This is not a law of MAth that is 100% true of course, it is possible that in the future, Advances in AI may render millions of jobs obsolete. These are NOT good jobs, not creative ones, but ones that even a stupid computer can do as well or better. Humans are BETTER OFF having the stupid computer do them, AND having much more free time for themselves, as the work week (there is nothing DIVINE about the "40 hours" standard, it has come down sharply since the early days of the Industrial revolution, and should come down again, given that it has been stuck at 40 forever. I WELCOME this.

    So yeah, of course, an electric appliance is simpler and more reliable than one powered with a complex gas or diesel engine and all their peripheral components and needs that can frequently go wrong. SO there COULD be serious numbers of jobs lost, IF people buy these BEVs in large numbers (and not only the AFFLUENT. Let's admit it, current BEV prices are RIDICULOUSLY HIGH, even after the mass-market Model 3 entered the market). I will NOT pay $60k for a damned Hyundai BEV. $60k should get me a FULLY OPTIONED E class kind of vehicle. OR has the US dollar become worthless, so people pay ... $50k for a sporty COrolla (as I saw in the last issue of Motor TRend) or a Hyundai-Kia?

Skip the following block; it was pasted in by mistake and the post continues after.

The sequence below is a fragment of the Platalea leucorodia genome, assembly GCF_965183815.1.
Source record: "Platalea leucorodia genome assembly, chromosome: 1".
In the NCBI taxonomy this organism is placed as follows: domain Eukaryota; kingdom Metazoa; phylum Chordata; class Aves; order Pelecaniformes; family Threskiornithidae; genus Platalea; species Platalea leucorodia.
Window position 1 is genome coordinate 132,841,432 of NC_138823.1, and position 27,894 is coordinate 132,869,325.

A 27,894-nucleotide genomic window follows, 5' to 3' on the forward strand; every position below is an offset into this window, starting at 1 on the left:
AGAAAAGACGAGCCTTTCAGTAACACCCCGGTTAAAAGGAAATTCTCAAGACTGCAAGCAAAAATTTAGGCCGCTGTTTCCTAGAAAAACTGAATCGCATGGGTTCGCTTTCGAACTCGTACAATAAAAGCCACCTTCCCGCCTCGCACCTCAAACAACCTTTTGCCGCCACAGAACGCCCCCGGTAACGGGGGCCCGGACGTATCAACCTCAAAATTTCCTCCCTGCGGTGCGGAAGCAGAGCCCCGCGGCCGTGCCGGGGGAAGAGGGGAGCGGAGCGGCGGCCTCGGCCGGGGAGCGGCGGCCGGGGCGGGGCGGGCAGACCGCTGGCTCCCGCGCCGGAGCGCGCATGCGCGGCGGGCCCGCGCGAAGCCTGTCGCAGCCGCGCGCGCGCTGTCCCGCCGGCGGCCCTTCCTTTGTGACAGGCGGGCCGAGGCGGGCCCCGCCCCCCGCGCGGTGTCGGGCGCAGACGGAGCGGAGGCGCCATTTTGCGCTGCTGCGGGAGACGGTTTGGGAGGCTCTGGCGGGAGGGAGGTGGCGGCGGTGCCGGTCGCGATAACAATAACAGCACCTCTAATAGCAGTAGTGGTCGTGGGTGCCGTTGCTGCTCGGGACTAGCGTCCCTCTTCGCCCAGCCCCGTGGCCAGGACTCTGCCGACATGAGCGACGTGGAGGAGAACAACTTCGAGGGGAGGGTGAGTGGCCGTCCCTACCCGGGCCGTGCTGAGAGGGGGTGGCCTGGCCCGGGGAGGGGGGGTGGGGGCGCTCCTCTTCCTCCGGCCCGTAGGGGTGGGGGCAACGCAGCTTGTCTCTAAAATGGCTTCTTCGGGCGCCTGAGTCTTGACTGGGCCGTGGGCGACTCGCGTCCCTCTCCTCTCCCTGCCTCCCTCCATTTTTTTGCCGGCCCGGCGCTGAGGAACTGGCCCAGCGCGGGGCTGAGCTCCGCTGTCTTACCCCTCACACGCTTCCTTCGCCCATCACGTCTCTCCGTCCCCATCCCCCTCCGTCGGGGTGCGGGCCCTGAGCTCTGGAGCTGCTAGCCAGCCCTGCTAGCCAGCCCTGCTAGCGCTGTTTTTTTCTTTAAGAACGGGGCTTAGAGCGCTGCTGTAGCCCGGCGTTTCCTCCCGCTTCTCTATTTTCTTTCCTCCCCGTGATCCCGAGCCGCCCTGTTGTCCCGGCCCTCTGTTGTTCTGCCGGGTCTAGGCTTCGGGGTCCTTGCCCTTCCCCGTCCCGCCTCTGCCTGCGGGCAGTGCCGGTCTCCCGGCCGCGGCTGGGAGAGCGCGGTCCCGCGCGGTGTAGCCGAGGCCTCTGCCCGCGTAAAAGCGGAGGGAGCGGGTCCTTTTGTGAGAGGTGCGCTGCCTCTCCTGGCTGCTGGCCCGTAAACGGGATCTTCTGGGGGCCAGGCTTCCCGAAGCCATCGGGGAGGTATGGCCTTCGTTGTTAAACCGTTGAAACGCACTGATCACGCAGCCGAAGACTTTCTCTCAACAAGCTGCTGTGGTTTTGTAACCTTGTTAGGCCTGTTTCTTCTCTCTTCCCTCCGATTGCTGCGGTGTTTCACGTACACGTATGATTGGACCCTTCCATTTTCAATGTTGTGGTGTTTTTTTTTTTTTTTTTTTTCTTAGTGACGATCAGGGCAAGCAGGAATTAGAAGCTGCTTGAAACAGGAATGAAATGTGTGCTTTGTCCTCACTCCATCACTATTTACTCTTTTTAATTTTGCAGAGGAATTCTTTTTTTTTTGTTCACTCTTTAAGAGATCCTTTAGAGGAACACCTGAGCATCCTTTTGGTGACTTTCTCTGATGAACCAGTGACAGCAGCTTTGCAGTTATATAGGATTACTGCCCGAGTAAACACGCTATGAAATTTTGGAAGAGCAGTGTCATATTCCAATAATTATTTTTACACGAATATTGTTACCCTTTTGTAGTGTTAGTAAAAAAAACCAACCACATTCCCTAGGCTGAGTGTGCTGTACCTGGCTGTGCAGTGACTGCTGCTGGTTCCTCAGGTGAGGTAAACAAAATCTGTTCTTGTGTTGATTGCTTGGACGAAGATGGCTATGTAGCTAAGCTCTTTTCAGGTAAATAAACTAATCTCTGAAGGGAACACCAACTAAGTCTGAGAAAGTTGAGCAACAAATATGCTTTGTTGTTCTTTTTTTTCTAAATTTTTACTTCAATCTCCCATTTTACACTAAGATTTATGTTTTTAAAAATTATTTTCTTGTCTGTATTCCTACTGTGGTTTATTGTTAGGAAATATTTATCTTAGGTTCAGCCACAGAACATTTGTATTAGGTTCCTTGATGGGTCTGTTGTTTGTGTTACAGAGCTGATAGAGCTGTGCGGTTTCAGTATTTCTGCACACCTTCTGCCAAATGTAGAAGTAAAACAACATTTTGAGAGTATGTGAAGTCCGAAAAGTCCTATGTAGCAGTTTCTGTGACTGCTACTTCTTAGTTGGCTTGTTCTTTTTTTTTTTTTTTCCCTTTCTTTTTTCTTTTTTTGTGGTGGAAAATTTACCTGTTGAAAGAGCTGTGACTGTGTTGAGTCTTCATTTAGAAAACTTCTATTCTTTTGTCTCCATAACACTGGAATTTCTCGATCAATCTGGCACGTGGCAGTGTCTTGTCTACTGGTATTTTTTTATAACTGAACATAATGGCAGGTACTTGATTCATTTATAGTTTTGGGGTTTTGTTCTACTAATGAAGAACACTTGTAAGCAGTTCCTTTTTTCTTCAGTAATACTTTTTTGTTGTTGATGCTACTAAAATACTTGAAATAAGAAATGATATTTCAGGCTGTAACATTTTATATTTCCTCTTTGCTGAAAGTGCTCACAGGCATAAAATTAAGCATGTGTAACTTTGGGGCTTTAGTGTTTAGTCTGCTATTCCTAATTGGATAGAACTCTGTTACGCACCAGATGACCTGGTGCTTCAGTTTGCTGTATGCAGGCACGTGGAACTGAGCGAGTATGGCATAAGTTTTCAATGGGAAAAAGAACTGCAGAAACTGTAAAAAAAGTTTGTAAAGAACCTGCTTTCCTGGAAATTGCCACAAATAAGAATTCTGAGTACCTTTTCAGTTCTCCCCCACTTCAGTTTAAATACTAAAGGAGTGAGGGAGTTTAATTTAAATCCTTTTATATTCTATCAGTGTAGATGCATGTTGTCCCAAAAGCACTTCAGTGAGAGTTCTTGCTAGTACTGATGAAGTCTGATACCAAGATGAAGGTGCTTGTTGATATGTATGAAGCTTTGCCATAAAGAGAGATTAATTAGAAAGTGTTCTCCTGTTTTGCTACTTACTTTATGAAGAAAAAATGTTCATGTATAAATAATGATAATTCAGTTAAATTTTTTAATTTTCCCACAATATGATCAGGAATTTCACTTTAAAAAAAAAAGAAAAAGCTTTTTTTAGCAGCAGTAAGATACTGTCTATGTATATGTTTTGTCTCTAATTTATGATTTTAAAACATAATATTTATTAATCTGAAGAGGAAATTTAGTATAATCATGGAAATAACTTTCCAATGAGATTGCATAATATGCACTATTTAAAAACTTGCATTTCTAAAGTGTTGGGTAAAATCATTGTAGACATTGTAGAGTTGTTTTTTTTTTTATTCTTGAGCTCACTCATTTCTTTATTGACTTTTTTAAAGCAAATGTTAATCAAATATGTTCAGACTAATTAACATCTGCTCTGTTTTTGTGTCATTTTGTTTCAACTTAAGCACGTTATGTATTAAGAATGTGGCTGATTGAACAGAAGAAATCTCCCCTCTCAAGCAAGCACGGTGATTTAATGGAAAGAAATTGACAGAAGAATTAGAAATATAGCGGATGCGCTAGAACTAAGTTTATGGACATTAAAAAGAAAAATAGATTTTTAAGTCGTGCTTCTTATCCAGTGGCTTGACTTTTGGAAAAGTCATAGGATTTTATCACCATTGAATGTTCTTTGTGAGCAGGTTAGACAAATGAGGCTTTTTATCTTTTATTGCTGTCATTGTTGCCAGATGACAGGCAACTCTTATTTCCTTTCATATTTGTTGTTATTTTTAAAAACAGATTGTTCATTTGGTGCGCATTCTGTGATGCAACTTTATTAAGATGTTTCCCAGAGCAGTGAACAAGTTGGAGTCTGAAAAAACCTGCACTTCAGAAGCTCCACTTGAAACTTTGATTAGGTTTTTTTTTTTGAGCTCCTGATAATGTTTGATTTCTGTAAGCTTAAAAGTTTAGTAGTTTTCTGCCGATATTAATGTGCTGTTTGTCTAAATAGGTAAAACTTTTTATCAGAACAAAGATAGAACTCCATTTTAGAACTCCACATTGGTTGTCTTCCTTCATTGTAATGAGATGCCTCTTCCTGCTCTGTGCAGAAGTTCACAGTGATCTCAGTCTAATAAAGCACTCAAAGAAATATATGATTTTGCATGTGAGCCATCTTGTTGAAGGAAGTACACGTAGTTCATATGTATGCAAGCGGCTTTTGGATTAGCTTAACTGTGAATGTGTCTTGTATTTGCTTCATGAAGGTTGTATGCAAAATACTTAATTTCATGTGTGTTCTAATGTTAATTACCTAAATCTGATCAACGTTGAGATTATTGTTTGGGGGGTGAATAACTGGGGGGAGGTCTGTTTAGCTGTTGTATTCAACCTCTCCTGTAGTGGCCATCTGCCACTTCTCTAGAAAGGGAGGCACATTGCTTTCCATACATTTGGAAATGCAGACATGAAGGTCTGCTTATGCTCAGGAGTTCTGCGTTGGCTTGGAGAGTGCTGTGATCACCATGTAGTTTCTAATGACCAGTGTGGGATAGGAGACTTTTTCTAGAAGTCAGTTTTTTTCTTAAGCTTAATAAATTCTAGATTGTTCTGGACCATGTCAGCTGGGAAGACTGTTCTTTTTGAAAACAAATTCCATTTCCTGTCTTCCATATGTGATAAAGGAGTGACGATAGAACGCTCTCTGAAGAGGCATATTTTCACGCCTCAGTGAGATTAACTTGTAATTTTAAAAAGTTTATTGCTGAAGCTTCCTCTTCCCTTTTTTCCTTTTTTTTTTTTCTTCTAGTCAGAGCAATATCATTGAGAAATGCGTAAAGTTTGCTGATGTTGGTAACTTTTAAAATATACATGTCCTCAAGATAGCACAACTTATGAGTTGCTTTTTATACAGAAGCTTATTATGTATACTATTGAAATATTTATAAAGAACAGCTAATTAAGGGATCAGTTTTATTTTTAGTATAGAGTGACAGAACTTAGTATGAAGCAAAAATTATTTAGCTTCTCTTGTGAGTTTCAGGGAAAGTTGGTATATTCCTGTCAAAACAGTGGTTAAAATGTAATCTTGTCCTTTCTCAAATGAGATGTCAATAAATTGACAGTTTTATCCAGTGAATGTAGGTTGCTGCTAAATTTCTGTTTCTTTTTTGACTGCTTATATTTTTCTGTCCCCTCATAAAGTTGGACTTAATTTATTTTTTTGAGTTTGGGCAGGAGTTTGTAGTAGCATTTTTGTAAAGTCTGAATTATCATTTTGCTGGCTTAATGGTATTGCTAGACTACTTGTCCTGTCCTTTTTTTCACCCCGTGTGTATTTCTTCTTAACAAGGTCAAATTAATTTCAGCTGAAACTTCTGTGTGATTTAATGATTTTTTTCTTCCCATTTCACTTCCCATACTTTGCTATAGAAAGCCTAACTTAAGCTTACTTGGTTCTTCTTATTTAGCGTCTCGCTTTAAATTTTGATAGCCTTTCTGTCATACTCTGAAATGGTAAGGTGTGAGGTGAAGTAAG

• Arthur Dailey Reading the brochure I cannot remember driving or riding in a Mark IV or V that did not have dual power front seats and dual lit vanity mirrors. I do miss body side molding, rub strips and cut pile carpeting. The HVAC system on these and many other higher end domestics of the 1970s and early 1980s was superb. You could open up the windows and the sunroof in extreme cold temperatures, turn up the heat and drive around comfortably without a coat. The A/C was probably powerful enough to cool down one of the current 'micro condos' being sold in Toronto as livable space. Regardless of the size of the opera windows, if you were claustrophobic you would not enjoy the back seat. It was cramped and you had minimal visibility in any direction from the back seat. The trunk if you had a fullsize spare had minimal storage space but was deeply carpeted. As much as I appreciate this series and Corey's writing, I still vehemently disagree with the looks of the Mark IV versus the Mark V. As much as I appreciate the Mark V, i still believe that the more horizontal/angular looks of the Mark IV are superior.
  • MaintenanceCosts I don't believe a single Mark V was made with what I would see as the correct configuration: steel roof, AstroRoof, and the 460. The steel roof was first-year-only and appeared to be specified only on very basic cars.
  • Jwee FUBAR. Oxford, home of Cowley assembly plant for Minis. The City spent 50+ years promoting the car as transport, and now punish the people for following their policy.
  • RHD The Skoda Enyaq is priced at 34,600 Euros in Germany. If Skoda would like to dip their toes in the water at the other side of the pond, now would be the time.
  • Roadscholar Safety, shmafety....I love it.